Hand thinning or bud pinching while blight is active in the orchard should be avoided until after terminal bud set. Delaying hand thinning may result in some loss of fruit size, but risks of spreading blight outweigh the benefits of early hand-thinning. At least one grower has demonstrated that pinching buds as part of tree training for the vertical axe system is a great way to spread blight. Even though we no longer recommend disinfecting pruning tools between cuts, one can still spread blight on one's fingers while pinching buds (and presumably while hand-thinning). Pinching is done to succulent shoot tips that are highly susceptible to blight, whereas cuts made to remove blight are made in wood that is at least two years old.
Trauma events (hail, high winds) can put any orchard block at risk because varieties that are considered relatively resistant to blossom blight and shoot blight can develop severe blight if inoculum is blown in from adjacent susceptible varieties. If a trauma event occurs when trees are actively growing, streptomycin should be applied as soon as possible (within 4 hours is best) after the trauma so as to limit the incidence of trauma blight. After midsummer, when trees have hardened off for the season, streptomycin protection following trauma events may be unnecessary because trees are fairly resistant to fire blight after tree growth stops for the season. Applications of streptomycin may not be possible after midsummer anyway because of the days-to-harvest limitations on the label.
Apogee (Prohexadione Calcium) has demonstrated potential for managing shoot blight infection in experimental trials conducted in New York, Michigan, and Virginia when Apogee applications were initiated at bloom or petal fall. Apogee works by "shutting down" the growth of a tree and, therefore, is used primarily to control overly vigorous trees and reduce the need for seasonal pruning. Apogee has value in fire blight management because when trees stop growing, they become relatively resistant to new blight infections and further expansion of established infections is arrested. Thus, Apogee can significantly reduce secondary spread of fire blight (i.e., shoot blight infections) in orchards where streptomycin sprays failed to provide 100% control of blossom blight.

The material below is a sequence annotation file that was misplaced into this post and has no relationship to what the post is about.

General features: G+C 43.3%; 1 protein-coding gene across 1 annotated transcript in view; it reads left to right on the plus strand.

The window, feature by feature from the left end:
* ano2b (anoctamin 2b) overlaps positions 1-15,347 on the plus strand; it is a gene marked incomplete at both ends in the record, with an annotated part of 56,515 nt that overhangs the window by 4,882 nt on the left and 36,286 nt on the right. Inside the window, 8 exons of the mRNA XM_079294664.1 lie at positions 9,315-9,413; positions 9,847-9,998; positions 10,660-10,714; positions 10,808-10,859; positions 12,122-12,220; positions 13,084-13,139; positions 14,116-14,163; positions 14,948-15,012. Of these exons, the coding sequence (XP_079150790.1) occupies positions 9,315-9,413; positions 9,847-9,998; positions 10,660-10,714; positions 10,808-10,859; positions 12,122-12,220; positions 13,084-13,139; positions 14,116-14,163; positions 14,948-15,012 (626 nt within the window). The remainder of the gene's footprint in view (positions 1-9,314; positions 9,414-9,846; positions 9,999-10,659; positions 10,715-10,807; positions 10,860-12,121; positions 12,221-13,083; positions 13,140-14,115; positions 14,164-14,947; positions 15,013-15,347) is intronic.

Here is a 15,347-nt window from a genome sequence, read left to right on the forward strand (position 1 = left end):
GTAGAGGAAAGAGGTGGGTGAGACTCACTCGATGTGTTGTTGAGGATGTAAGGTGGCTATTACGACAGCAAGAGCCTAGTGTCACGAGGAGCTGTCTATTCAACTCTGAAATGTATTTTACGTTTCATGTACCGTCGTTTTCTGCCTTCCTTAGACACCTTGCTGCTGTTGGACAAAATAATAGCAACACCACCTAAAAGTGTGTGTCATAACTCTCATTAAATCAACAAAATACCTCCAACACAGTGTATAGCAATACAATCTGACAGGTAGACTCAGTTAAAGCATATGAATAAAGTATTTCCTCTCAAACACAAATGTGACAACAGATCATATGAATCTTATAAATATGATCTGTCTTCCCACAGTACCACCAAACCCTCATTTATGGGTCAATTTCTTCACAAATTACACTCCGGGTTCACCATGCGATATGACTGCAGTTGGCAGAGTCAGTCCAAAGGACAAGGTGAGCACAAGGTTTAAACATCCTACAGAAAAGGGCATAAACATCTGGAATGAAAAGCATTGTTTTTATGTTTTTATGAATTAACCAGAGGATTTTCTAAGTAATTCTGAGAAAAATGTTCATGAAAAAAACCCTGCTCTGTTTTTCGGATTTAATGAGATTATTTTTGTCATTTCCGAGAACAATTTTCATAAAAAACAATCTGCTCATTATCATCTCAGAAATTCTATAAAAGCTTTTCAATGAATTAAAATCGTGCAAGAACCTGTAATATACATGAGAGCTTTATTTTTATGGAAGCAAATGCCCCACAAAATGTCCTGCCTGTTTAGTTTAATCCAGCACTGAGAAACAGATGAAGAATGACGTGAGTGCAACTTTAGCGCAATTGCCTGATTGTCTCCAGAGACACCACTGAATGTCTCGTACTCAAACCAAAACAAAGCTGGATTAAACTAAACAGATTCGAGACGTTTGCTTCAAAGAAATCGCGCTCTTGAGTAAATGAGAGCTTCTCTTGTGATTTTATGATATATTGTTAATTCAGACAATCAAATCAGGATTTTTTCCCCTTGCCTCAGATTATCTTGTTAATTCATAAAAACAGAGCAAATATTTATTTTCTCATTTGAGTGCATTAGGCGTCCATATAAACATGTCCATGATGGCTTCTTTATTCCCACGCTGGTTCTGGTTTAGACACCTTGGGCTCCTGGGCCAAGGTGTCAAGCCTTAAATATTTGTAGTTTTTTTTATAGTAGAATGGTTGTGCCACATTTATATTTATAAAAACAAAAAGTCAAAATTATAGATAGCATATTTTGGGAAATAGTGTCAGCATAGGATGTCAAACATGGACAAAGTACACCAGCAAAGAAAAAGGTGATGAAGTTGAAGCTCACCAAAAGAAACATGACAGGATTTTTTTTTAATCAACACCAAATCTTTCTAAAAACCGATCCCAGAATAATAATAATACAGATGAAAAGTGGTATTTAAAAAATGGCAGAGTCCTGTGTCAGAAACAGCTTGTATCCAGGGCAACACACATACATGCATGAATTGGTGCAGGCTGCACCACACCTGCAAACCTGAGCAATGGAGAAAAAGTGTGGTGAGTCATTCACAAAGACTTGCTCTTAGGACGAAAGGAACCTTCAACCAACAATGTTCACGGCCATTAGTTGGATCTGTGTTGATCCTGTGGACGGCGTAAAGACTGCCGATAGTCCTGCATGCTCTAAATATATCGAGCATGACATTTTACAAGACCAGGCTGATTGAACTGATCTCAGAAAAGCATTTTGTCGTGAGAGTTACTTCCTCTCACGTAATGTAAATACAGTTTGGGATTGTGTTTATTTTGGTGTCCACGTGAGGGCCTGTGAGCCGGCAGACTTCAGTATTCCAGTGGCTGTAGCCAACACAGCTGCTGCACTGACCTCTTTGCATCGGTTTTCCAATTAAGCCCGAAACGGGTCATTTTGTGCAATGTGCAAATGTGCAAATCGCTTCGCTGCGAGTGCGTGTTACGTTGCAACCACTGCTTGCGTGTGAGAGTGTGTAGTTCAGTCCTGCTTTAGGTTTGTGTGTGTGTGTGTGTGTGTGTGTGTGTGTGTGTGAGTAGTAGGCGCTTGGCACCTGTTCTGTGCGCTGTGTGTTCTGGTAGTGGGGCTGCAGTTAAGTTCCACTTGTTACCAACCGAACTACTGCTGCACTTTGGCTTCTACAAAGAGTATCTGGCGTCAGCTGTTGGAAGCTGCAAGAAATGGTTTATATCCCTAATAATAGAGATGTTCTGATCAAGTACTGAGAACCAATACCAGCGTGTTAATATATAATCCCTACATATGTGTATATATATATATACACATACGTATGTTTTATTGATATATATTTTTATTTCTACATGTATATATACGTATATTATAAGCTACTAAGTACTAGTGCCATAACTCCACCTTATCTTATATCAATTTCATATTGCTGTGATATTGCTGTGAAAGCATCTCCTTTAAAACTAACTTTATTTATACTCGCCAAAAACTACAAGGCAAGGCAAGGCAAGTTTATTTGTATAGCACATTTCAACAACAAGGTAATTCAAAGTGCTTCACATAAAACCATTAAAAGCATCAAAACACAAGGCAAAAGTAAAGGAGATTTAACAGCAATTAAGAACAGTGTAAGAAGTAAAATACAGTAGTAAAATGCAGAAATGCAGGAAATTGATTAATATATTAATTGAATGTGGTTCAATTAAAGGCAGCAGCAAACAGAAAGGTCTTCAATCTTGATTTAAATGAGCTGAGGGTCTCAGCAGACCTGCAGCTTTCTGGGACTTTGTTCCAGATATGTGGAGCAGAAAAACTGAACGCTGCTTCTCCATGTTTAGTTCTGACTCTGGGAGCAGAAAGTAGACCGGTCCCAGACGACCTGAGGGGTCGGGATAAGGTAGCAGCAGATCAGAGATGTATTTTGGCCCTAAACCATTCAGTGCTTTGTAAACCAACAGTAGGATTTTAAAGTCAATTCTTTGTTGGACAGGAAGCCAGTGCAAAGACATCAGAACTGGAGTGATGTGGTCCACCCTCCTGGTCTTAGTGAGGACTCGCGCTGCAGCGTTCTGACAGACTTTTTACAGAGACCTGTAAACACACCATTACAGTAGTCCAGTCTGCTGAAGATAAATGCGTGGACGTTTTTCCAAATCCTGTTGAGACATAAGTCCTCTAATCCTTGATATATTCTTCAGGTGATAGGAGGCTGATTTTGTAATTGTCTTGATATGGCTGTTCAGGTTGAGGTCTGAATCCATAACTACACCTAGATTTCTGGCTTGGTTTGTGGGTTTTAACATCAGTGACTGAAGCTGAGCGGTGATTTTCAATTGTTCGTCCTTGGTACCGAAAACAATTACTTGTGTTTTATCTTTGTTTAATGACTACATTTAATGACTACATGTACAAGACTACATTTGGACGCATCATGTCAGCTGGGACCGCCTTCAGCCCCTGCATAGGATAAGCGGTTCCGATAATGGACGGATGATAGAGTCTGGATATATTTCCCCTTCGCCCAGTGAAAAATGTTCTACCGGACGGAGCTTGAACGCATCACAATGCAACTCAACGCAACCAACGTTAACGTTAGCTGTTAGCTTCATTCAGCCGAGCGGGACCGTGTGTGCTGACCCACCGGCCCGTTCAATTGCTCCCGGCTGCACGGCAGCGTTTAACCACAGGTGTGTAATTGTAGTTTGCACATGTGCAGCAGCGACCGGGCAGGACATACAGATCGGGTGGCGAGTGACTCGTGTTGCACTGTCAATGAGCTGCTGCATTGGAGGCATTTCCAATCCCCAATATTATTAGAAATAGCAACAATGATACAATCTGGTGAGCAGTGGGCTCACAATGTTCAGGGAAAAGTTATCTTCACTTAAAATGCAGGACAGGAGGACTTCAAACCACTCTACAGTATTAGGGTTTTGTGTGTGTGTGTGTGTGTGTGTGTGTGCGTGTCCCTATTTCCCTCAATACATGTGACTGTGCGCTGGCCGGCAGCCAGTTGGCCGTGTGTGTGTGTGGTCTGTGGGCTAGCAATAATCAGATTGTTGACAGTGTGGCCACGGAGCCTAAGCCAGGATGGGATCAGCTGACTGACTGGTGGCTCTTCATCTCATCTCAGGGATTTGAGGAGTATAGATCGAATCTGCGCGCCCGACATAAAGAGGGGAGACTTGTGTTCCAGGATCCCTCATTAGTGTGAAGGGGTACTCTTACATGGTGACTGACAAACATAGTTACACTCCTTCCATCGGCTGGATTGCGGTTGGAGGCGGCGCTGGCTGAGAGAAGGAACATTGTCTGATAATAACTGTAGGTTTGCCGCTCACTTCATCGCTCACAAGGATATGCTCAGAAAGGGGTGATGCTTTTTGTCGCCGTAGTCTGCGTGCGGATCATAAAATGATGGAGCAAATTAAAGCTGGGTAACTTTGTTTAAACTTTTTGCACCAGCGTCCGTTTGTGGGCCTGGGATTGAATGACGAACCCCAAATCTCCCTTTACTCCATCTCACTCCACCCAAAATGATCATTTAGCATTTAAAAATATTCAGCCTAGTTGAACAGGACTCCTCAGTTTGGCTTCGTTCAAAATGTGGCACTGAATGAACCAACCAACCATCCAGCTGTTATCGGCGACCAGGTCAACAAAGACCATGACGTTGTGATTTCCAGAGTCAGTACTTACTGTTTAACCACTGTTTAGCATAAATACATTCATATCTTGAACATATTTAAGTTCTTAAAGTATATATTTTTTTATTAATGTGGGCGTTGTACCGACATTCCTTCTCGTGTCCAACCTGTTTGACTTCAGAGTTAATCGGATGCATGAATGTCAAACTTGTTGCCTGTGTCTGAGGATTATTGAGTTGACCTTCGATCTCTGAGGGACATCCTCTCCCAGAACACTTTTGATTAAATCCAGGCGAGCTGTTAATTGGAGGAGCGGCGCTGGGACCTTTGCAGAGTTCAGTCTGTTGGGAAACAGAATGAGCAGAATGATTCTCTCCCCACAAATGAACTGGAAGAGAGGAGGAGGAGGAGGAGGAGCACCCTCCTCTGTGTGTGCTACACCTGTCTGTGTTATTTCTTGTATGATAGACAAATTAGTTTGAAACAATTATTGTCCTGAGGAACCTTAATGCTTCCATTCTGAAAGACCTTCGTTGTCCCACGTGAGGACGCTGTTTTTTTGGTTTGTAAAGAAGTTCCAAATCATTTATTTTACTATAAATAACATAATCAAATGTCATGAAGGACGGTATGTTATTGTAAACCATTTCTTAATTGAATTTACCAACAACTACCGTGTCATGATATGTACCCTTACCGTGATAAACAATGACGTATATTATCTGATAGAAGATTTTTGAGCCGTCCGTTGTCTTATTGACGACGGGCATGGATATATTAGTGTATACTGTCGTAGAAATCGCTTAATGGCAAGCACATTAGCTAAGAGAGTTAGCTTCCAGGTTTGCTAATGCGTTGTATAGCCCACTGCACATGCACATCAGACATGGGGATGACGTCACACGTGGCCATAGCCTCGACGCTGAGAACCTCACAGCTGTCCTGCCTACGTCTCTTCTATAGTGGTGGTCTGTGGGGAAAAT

The problem with using Apogee to control shoot blight is that the first
application of Apogee must be made before the effectiveness of streptomycin
blossom sprays can be evaluated. Research trials in both the Hudson Valley
and Geneva have shown that if the first Apogee application is delayed
until blossom blight symptoms appear, then Apogee will have almost no
benefit for controlling fire blight. Apogee has no effect on shoot growth
or fire blight for at least 10 days after application, so it acts too
slowly to be of value as a rescue treatment for orchards with blight
SEMPER FLY: REMEMBERING RON
Leaving aside for a moment all of the other 'musts' of this season, we would recommend a pause here to commemorate the life of Ron Prokopy, a colleague, teacher, and friend of the fruit industry, who died unexpectedly on May 14 at his home in Conway, MA.